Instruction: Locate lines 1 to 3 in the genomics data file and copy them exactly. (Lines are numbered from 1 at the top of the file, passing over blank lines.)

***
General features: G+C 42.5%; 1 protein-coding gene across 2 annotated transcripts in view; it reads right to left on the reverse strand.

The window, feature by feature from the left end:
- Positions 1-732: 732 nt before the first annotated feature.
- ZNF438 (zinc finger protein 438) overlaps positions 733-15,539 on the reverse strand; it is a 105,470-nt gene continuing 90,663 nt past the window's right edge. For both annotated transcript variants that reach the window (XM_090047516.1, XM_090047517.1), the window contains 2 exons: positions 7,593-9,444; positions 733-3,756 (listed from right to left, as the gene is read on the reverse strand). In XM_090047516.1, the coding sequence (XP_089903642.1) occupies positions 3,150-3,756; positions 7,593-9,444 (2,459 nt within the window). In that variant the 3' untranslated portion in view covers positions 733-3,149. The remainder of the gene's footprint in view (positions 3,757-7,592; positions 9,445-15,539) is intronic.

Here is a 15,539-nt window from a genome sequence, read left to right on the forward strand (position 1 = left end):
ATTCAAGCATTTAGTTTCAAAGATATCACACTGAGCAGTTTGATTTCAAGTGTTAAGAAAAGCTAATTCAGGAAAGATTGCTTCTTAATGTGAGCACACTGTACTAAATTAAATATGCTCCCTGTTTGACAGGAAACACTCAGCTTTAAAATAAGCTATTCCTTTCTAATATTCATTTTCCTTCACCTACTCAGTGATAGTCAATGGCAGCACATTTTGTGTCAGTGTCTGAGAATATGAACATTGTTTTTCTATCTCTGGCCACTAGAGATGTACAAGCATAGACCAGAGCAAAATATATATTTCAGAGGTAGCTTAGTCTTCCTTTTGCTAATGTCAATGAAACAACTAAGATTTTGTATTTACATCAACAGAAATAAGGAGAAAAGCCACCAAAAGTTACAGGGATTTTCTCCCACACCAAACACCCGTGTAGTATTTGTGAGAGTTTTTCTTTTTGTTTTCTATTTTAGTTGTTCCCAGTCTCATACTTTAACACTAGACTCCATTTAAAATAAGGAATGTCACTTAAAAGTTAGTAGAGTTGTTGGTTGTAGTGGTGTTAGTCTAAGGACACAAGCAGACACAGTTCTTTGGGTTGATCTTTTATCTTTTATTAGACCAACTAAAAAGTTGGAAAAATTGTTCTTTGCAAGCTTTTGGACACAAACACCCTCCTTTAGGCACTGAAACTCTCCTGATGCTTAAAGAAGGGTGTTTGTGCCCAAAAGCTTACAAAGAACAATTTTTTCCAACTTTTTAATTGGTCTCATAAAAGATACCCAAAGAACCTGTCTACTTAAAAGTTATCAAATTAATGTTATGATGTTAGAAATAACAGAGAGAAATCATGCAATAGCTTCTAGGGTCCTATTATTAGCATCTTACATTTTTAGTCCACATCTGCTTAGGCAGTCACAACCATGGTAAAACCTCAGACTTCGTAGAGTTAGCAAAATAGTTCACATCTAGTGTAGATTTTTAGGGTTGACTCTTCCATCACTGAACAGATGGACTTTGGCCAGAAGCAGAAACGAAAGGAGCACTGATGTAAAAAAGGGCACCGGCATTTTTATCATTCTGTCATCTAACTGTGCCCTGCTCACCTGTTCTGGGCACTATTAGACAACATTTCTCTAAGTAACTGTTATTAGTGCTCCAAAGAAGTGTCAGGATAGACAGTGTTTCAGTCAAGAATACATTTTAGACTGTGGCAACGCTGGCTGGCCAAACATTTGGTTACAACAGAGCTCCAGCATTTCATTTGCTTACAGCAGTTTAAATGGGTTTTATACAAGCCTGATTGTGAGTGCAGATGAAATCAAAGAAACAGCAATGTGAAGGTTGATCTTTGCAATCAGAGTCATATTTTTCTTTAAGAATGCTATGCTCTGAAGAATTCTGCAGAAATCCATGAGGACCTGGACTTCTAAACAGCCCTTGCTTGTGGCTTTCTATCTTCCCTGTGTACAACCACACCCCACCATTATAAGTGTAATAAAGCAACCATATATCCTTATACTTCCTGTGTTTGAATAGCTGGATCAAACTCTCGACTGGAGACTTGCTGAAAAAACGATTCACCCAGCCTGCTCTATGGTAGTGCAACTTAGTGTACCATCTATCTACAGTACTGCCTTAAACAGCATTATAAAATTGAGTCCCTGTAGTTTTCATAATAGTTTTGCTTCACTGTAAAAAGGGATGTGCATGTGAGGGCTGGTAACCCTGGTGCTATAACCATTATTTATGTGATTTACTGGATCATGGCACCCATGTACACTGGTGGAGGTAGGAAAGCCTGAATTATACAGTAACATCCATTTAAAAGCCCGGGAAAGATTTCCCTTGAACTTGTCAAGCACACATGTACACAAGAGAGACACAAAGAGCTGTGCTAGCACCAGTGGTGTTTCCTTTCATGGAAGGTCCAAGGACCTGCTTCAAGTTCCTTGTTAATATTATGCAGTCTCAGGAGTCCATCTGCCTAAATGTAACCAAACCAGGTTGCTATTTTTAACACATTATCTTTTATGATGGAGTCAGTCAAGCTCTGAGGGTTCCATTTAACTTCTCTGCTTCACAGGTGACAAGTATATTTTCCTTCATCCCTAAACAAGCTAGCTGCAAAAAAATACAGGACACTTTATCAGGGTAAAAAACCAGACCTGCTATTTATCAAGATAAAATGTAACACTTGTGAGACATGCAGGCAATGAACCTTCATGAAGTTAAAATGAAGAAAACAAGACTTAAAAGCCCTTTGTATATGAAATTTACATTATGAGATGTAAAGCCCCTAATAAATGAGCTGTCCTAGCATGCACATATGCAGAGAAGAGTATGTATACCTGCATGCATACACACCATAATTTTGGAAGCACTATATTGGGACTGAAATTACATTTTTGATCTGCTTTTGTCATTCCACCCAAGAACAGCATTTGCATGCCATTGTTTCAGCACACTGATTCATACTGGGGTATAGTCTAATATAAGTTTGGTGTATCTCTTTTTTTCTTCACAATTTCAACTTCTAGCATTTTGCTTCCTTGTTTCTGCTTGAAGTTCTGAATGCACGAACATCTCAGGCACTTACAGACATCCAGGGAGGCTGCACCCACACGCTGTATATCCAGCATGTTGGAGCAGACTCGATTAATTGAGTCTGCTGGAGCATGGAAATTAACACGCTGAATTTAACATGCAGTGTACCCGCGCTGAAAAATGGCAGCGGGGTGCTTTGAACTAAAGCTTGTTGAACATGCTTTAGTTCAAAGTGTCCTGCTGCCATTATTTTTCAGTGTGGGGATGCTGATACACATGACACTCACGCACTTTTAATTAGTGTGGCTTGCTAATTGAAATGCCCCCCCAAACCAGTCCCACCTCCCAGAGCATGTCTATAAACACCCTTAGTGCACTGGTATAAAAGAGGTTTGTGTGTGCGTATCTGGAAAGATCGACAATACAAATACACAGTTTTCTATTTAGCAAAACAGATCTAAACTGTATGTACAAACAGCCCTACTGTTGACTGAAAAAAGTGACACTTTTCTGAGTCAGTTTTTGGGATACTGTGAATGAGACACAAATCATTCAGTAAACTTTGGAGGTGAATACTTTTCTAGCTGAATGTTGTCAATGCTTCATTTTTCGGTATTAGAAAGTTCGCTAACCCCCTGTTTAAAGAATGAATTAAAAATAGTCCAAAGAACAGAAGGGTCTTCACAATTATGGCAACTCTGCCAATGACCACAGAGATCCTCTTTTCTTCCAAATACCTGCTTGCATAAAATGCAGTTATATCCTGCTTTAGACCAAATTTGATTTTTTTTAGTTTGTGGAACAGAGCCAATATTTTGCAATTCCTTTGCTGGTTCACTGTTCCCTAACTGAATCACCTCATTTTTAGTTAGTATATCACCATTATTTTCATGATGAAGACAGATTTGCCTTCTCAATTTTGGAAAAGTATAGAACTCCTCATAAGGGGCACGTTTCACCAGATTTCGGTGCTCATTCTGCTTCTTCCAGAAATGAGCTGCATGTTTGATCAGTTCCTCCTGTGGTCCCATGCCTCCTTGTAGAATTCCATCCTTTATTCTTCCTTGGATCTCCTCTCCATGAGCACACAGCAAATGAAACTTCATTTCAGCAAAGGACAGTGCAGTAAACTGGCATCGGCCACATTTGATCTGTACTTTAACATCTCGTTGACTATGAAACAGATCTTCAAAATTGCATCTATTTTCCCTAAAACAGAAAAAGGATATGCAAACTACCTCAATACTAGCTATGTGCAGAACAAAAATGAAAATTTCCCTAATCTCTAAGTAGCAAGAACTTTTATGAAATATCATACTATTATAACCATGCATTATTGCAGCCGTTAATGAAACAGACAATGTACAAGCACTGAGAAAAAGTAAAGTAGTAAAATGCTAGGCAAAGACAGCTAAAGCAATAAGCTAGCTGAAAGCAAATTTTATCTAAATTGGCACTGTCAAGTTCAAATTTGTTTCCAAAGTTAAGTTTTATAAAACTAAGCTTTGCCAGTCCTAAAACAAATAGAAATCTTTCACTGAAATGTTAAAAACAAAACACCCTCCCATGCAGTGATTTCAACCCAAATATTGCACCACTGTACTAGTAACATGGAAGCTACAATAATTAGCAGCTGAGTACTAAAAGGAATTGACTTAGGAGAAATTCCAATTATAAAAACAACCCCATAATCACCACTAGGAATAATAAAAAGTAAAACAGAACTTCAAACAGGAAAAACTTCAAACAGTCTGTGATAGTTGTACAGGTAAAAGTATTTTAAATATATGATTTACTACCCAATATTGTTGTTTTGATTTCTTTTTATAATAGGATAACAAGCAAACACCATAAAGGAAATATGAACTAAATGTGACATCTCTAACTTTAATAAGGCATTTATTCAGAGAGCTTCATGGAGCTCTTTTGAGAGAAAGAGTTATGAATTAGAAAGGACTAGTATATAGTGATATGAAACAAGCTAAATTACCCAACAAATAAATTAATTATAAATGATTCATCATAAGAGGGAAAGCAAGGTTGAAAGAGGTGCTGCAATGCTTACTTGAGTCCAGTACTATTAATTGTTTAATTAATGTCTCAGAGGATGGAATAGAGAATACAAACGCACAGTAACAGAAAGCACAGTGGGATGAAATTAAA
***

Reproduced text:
General features: G+C 42.5%; 1 protein-coding gene across 2 annotated transcripts in view; it reads right to left on the reverse strand.

The window, feature by feature from the left end:
- Positions 1-732: 732 nt before the first annotated feature.